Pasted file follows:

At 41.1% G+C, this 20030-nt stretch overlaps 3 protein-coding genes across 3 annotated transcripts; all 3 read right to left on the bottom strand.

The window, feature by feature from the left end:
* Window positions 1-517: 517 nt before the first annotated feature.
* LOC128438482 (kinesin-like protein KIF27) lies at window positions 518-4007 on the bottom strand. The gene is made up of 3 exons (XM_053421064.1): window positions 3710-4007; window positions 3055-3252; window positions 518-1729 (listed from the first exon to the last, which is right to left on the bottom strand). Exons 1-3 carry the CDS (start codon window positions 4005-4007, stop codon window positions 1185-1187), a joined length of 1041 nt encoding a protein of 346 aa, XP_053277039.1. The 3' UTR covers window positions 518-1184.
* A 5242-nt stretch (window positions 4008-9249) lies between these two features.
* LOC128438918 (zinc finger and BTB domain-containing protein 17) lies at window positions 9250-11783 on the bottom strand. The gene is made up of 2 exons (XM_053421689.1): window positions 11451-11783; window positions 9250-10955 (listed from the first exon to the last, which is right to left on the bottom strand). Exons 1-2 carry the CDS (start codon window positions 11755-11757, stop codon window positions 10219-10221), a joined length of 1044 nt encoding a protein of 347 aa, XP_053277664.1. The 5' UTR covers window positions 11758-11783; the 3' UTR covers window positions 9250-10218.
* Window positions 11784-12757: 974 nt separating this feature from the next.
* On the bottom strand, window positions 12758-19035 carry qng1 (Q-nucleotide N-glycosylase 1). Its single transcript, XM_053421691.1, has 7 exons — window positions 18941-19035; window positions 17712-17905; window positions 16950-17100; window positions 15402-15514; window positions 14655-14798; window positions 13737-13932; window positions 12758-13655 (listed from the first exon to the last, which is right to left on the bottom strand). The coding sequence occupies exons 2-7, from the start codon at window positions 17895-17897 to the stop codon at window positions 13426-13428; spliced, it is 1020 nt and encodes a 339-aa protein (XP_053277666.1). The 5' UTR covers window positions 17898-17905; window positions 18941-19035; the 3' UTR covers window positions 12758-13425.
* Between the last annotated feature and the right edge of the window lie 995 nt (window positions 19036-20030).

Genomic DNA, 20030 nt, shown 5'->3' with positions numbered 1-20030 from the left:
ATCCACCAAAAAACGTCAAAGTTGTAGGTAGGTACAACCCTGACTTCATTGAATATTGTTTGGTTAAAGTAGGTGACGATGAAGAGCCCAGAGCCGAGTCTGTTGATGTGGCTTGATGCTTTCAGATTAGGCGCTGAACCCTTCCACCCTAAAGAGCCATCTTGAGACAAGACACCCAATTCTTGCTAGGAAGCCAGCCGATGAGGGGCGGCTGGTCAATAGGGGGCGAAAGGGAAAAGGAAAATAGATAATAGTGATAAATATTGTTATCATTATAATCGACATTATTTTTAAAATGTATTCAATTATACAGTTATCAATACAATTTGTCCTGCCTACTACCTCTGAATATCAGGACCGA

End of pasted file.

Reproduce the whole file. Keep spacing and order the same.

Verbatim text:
At 41.1% G+C, this 20030-nt stretch overlaps 3 protein-coding genes across 3 annotated transcripts; all 3 read right to left on the bottom strand.

The window, feature by feature from the left end:
* Window positions 1-517: 517 nt before the first annotated feature.
* LOC128438482 (kinesin-like protein KIF27) lies at window positions 518-4007 on the bottom strand. The gene is made up of 3 exons (XM_053421064.1): window positions 3710-4007; window positions 3055-3252; window positions 518-1729 (listed from the first exon to the last, which is right to left on the bottom strand). Exons 1-3 carry the CDS (start codon window positions 4005-4007, stop codon window positions 1185-1187), a joined length of 1041 nt encoding a protein of 346 aa, XP_053277039.1. The 3' UTR covers window positions 518-1184.
* A 5242-nt stretch (window positions 4008-9249) lies between these two features.
* LOC128438918 (zinc finger and BTB domain-containing protein 17) lies at window positions 9250-11783 on the bottom strand. The gene is made up of 2 exons (XM_053421689.1): window positions 11451-11783; window positions 9250-10955 (listed from the first exon to the last, which is right to left on the bottom strand). Exons 1-2 carry the CDS (start codon window positions 11755-11757, stop codon window positions 10219-10221), a joined length of 1044 nt encoding a protein of 347 aa, XP_053277664.1. The 5' UTR covers window positions 11758-11783; the 3' UTR covers window positions 9250-10218.
* Window positions 11784-12757: 974 nt separating this feature from the next.
* On the bottom strand, window positions 12758-19035 carry qng1 (Q-nucleotide N-glycosylase 1). Its single transcript, XM_053421691.1, has 7 exons — window positions 18941-19035; window positions 17712-17905; window positions 16950-17100; window positions 15402-15514; window positions 14655-14798; window positions 13737-13932; window positions 12758-13655 (listed from the first exon to the last, which is right to left on the bottom strand). The coding sequence occupies exons 2-7, from the start codon at window positions 17895-17897 to the stop codon at window positions 13426-13428; spliced, it is 1020 nt and encodes a 339-aa protein (XP_053277666.1). The 5' UTR covers window positions 17898-17905; window positions 18941-19035; the 3' UTR covers window positions 12758-13425.
* Between the last annotated feature and the right edge of the window lie 995 nt (window positions 19036-20030).

Genomic DNA, 20030 nt, shown 5'->3' with positions numbered 1-20030 from the left:
ATCCACCAAAAAACGTCAAAGTTGTAGGTAGGTACAACCCTGACTTCATTGAATATTGTTTGGTTAAAGTAGGTGACGATGAAGAGCCCAGAGCCGAGTCTGTTGATGTGGCTTGATGCTTTCAGATTAGGCGCTGAACCCTTCCACCCTAAAGAGCCATCTTGAGACAAGACACCCAATTCTTGCTAGGAAGCCAGCCGATGAGGGGCGGCTGGTCAATAGGGGGCGAAAGGGAAAAGGAAAATAGATAATAGTGATAAATATTGTTATCATTATAATCGACATTATTTTTAAAATGTATTCAATTATACAGTTATCAATACAATTTGTCCTGCCTACTACCTCTGAATATCAGGACCGA